“The surest way to get into medical writing is by being proactive and ‘networking’ with people in the industry as very few graduate schemes are available”. Realistic advice from Juliane Klien, PhD, a medical writer working for Ogilvy Healthworld who spoke to my class on what her job entails.
Medical writers bridge the gap between the pharmaceutical companies and doctors, academics, the public etc. They prepare everything from abstracts and scientific papers to videos, websites and patient support materials.
We got to compare an infographic video on the biology of prostate cancer, and a promotional video on a new drug (Yay! We got an exclusive) which is meant to slow the spread of the cancer; both done by medical writers.
As a medical writer you’d get to liaise with people in advertising, market access, clinical trial recruitment, media etc. as you could be managing everything for the launch of a drug, from conference presentations to materials for government regulators.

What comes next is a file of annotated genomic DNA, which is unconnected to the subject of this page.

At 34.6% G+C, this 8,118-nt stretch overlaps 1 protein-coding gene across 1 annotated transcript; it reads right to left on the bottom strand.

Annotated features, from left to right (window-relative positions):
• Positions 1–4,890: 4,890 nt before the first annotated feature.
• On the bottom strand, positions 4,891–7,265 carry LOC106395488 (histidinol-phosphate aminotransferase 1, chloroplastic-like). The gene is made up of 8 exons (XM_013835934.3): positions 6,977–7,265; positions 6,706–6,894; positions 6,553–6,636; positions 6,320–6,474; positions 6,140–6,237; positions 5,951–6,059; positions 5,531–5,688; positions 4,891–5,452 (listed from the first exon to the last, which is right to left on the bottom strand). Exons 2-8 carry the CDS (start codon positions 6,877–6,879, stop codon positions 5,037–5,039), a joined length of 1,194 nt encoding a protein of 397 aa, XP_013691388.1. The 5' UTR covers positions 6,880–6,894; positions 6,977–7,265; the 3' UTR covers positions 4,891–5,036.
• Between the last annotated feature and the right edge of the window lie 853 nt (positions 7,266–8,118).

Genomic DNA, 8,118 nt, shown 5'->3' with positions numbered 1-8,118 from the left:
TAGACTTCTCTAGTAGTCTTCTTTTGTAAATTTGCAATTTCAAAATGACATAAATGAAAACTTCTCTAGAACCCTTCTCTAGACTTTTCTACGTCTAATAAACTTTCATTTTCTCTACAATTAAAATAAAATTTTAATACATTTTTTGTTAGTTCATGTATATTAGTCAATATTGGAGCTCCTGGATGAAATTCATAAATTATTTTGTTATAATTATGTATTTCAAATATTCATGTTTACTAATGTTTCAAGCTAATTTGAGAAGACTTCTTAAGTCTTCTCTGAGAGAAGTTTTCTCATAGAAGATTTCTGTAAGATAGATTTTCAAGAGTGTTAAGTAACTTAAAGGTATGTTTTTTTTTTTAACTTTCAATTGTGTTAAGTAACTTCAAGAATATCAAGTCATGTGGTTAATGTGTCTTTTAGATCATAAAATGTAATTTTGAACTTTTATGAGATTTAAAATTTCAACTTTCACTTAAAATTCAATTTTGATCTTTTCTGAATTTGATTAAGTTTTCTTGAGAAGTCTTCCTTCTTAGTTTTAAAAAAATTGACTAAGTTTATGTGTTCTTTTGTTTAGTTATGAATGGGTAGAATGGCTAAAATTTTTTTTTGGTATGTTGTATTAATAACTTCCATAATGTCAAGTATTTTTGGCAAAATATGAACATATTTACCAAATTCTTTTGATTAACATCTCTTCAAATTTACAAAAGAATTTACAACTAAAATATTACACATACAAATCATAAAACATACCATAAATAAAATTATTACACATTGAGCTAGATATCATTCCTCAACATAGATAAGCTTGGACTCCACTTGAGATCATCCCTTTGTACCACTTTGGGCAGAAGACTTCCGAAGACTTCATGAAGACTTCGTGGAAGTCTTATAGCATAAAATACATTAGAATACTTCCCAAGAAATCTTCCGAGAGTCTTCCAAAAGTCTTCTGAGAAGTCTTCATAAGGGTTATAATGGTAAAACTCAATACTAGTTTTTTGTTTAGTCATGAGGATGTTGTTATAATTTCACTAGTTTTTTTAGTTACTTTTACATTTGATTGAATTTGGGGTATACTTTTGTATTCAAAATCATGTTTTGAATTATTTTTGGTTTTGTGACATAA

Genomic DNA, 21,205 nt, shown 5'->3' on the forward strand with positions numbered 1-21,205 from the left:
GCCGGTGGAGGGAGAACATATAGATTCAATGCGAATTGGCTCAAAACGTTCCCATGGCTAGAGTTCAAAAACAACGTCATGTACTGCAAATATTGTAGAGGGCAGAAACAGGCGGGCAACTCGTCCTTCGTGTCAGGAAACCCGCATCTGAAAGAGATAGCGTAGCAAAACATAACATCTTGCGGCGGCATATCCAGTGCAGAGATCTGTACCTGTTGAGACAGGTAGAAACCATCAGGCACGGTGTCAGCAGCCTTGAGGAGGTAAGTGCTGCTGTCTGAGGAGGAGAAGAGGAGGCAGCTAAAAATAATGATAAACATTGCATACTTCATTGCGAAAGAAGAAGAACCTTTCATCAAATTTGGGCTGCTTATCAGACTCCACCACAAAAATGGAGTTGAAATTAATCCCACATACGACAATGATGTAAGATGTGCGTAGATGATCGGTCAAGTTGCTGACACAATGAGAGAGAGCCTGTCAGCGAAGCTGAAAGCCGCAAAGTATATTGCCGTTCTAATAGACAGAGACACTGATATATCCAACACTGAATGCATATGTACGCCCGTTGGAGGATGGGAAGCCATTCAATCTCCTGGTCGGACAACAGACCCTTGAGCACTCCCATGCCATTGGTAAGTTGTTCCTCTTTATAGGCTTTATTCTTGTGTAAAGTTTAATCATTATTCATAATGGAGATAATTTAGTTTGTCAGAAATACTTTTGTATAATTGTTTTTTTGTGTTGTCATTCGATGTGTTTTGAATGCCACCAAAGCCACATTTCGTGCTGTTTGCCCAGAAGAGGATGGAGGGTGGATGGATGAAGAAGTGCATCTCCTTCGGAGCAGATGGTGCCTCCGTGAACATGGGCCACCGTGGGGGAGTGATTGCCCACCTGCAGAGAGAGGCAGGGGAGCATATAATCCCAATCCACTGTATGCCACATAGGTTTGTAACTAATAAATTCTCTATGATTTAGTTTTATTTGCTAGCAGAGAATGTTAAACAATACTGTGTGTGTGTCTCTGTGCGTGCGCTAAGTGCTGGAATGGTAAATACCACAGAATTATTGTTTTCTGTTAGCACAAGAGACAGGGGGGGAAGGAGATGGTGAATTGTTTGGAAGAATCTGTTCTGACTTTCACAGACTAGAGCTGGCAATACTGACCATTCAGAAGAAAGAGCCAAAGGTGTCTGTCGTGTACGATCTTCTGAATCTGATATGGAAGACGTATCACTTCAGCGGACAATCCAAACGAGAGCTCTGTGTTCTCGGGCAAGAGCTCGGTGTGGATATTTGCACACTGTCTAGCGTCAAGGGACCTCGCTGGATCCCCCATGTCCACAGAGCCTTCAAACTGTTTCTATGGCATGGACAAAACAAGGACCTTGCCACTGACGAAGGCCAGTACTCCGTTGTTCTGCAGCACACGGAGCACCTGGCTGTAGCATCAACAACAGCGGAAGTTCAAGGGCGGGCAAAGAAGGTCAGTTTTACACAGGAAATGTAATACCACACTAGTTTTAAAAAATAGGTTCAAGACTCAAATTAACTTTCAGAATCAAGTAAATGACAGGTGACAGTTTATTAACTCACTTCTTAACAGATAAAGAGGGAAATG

Medical writers have high job security as pharmaceutical companies always need to sell drugs and outsourcing their medical writing is easier than doing it in-house. However, some downsides are the incomprehensible jargon used in science, managing difficult clients and changing industry areas as clients change.
To get a job in medical writing you’ll need a life science PhD, sorry it’s not exactly a ‘graduate’ job. You’ll also need good commercial awareness, attention to detail, interpersonal and computer skills.
So, if you have all these maybe you should give it a go!